Oldsmobile Aurora - The Power of General Motors
The Merriam-Webster Dictionary defines an aurora as a "luminous phenomenon that consists of light appearing in the upper atmosphere." General Motors' Oldsmobile division chose to define it in their own way in 1995 with an all-new flagship model slotting in above the 98 Regency Elite and bringing V8 power back to the Olds line-up for the first time since the full-size Custom Cruiser station wagon of 1990. Of course, the Aurora took a much different approach to the formula, offering that V8 in a sleek front-wheel-drive sedan instead of a boxy rear-wheel-drive wagon.
The Aurora was Oldsmobile's near-luxury import fighter, and on paper it looked good: the 4.0-litre V8 put out 250 horsepower through a standard four-speed automatic transmission. For 1995, the optional powerplant was a supercharged version of GM's venerable 3.8-litre V6. Not surprisingly, that option disappeared in 1996. Braking was handled by four-wheel-discs with standard ABS; traction control was also standard. Little changed for the rest of the first-generation's production run, which lasted until 1999. There was no 2000 model, but 2001 brought a redesigned Aurora with two trim levels and two engines: a 215-horsepower, 3.5-litre V6 and the same 4.0-litre V8 that powered the first-generation car. The engines and the prices of the cars they were installed in were the main differences between the two trims. Both got the same safety equipment:
ABS and traction control were again standard Oldsmobile Aurora Accessories, and side airbags became a standard feature too. Where all first-generation cars had 16-inch alloy wheels, only V6 versions of the second-generation car used 16-inchers, while V8 cars got 17-inchers. For 2003, the V6 engine was dropped from the line-up. Natural Resources Canada gave first-generation Auroras fuel consumption ratings of about 14 L/100 km in the city and about 8.5 L/100 km on the highway. Those ratings didn't change much for second-generation cars, as V6 models used a little more than 13 L/100 km in the city and just over 8 L/100 km on the highway. A V8 Aurora used little more fuel, with ratings of about 13.5 L/100 km in the city and 8.5 L/100 km on the highway.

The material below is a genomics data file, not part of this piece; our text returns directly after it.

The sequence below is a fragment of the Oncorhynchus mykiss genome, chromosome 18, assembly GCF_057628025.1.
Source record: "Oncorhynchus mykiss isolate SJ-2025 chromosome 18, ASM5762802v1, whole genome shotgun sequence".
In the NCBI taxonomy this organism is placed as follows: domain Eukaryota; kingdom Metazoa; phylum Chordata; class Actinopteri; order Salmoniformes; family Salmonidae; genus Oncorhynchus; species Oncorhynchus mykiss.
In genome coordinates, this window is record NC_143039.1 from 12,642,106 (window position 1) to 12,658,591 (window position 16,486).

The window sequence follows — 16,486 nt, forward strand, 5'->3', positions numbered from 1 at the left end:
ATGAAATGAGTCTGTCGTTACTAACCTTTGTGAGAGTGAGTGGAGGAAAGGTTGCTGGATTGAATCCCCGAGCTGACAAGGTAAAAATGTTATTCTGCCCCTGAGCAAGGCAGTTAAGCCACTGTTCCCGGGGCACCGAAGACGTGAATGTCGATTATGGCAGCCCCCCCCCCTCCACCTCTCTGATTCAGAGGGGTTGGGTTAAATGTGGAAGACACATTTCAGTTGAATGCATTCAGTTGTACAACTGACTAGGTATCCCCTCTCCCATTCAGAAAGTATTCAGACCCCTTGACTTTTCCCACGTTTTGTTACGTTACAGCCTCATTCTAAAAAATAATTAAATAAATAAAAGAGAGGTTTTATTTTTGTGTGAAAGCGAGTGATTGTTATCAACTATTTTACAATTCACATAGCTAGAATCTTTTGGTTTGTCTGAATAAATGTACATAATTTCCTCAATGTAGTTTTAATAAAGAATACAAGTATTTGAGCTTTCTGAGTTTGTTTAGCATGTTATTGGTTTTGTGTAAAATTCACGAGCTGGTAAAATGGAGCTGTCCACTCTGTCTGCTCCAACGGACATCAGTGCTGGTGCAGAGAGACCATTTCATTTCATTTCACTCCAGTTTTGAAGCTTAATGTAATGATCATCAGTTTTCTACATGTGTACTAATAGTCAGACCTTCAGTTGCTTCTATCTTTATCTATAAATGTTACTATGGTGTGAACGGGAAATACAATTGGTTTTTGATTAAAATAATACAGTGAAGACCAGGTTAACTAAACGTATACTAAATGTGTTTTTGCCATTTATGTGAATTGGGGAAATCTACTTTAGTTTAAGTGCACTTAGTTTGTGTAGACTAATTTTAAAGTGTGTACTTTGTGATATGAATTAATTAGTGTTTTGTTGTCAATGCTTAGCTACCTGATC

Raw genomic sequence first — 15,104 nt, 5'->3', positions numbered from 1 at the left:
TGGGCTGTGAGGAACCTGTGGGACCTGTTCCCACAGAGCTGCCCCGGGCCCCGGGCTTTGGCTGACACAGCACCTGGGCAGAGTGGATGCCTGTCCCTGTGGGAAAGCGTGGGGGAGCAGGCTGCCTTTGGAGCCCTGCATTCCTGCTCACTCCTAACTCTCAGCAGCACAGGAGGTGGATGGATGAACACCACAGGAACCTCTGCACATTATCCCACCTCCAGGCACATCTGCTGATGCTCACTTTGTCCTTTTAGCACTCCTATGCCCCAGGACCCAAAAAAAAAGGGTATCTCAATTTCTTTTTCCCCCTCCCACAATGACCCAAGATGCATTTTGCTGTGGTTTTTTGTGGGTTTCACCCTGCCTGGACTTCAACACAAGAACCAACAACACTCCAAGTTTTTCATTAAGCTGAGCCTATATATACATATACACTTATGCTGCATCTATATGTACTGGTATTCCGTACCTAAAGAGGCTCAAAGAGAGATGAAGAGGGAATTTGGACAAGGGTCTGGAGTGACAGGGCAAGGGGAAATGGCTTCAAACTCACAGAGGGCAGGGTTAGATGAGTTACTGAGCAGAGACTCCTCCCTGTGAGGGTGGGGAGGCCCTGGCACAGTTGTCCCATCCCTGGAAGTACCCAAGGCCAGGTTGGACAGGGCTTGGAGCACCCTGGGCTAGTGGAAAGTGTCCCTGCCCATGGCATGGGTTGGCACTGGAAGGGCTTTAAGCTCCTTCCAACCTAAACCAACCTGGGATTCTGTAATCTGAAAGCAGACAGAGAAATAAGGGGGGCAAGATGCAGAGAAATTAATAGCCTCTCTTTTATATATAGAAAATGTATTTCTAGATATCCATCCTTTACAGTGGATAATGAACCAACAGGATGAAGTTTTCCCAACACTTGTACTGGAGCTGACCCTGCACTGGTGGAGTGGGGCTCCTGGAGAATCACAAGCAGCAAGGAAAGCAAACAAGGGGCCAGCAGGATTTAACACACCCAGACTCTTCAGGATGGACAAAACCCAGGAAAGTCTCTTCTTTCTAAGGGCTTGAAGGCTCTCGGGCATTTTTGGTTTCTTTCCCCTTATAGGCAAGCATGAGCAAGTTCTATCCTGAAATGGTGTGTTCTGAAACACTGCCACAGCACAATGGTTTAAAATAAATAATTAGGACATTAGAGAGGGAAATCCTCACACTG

In U.S. National Highway Traffic Safety Administration crash tests, first generation Auroras earned three stars each for driver and front passenger protection in front impacts, but side impact tests weren't done. Second-generation cars earned double four stars in front impacts and three stars and four stars respectively for front and rear-seat occupant protection in side impacts.
Ask Consumer Reports and the magazine will tell you to avoid first-generation Auroras and the litany of problems that come with them. CR cites engines, electrical components and air conditioning as the main problems areas. Newer Auroras fare better, but the suspension and electrical systems still sound alarm bells. Real-world opinions seem to bear that out, with many owners and members of car-related web forums reporting a love-hate relationship: they love how the cars drive, but hate having to make expensive repairs to these well-equipped but complicated cars. The Aurora's not alone in this, though - it's not uncommon for more complicated cars to suffer from reliability troubles as they age.
Like any domestic car, those low prices can make it easy for anyone to get behind the wheel of a near-luxury car like the Aurora, but along with those low prices come a buyer-beware situation. Don't cross these cars off your list, but be sure to get any prospective purchase checked out by a trusted mechanic and be prepared to foot the bill for expensive, out-of-warranty repairs to the Aurora's many electronic components. That said, the Aurora makes a good, low-priced used alternative to many comparable imports whose higher resale values mean they will cost much more to buy but can be just as expensive to maintain.